I Am Love

The cast of Luca Guadagnino’s A Bigger Splash, had their photocall at Venice Film Festival on Sunday, so I revisited Guadagnino’s I Am Love; and it was even more beautiful this time round. 

Photo: thefilmstage.com

Io Sono l’Amore, as it is also know, is a fanciful tale. It’s dark and it’s beautiful at the same time. It holds its own, as a highly stylised piece of cinema. Not once have I ever experienced such a plethora of emotions within a two-hour time frame.

We open in Milan. It’s idyllic. A bourgeois home soon follows where preparations and celebrations are in full swing. We’ll later see Milan’s countryside. We’ll see family life and we’ll see the contrasts of life. Art is a big part of the film, as much as business is, and food is a strong contender. The alluring cinematography, just one of the many elements that keeps our eyes hooked and fascinated, is the work of  Yorick Le Saux. 

Swinton’s effortless use of the Italian and Russian languages, merely accentuate her effortless style, and with a story is somewhat complex but entirely realistic. Family. Money. Death. Love. Freedom. I Am Love follows the life of the Recchi family, focusing on the antics of Emma (Swinton) and exceptional portrayal of a woman on the brink of personal upheaval. The film follows a niche. It’s not so stereotypical, but instead, somewhat secular. It takes little twists and turns that we don’t always expect, which is exactly what we expect with cinema. But somehow, by the hand of director Luca Guadagnio, who also wrote the screenplay along with Walter Fasano, Ivan Cotroneo and Barbara Alberti, this complex tale unfolds into a handsome piece of art. 

It is as much piece of art , as much as it is a piece of cinema.  A seductive visual representation of change. Everyone is changing. Some are finding love, others are finding themselves, and sometimes, people are finding themselves in the most unthinkable situations.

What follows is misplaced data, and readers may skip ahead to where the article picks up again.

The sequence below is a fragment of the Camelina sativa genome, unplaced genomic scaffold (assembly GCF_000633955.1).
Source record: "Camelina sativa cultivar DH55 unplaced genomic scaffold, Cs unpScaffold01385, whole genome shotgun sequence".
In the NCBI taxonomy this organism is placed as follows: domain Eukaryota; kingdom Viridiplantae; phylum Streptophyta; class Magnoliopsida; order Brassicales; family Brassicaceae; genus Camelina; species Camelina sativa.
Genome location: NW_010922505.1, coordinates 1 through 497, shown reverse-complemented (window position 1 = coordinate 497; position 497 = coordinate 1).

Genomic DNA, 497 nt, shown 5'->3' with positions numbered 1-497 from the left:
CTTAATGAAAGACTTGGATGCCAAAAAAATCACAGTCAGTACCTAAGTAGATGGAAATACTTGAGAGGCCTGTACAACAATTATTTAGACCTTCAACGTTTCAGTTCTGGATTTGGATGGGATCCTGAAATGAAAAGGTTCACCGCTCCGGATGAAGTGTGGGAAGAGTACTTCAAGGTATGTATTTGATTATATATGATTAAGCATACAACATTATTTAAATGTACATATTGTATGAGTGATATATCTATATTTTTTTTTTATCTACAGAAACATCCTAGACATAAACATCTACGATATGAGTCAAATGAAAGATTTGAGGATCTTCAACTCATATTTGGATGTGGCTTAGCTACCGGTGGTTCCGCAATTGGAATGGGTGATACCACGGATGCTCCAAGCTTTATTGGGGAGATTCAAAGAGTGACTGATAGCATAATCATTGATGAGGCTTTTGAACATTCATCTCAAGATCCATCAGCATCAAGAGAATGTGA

At the time of reading the press kit, I remember that I would never see such a beautiful crafted document. It is not that the words are put together for the commercial aesthetics of distribution, but it is how the words are said, put together and are entangled in the collaborative process of film. In the section entitled A CONVERSATION WITH THE CAST AND CREW, the first thing I read is this: 

“Change, overcoming the idea of oneself, as created by society, has been one of my main interests since Orlando. In Io Sono L’Amore, a film that Luca and I worked on for 7 years, these themes are presented and they are in a way that is even more magnetic.”

And if that isn’t enough, what is added to these beautiful words and wonderful explanation and deduction from this film, is this following sentiment: 

(Ferdinando Cito Filomarino · Director’s Assistant and Consultant)

“I helped Luca to meet people, to learn about the idiosyncrasies of Milan that his film is about and to apply them to the screenplay, costumes, and direction of some of the actors. Our work relationship progressively became an open dialogue, where, at a certain point, I felt free to express my opinions and he discussed them with me as freely.  This occurred thanks to Luca’s unconditional listening ability, especially when it comes to people who love cinema as much as he does.”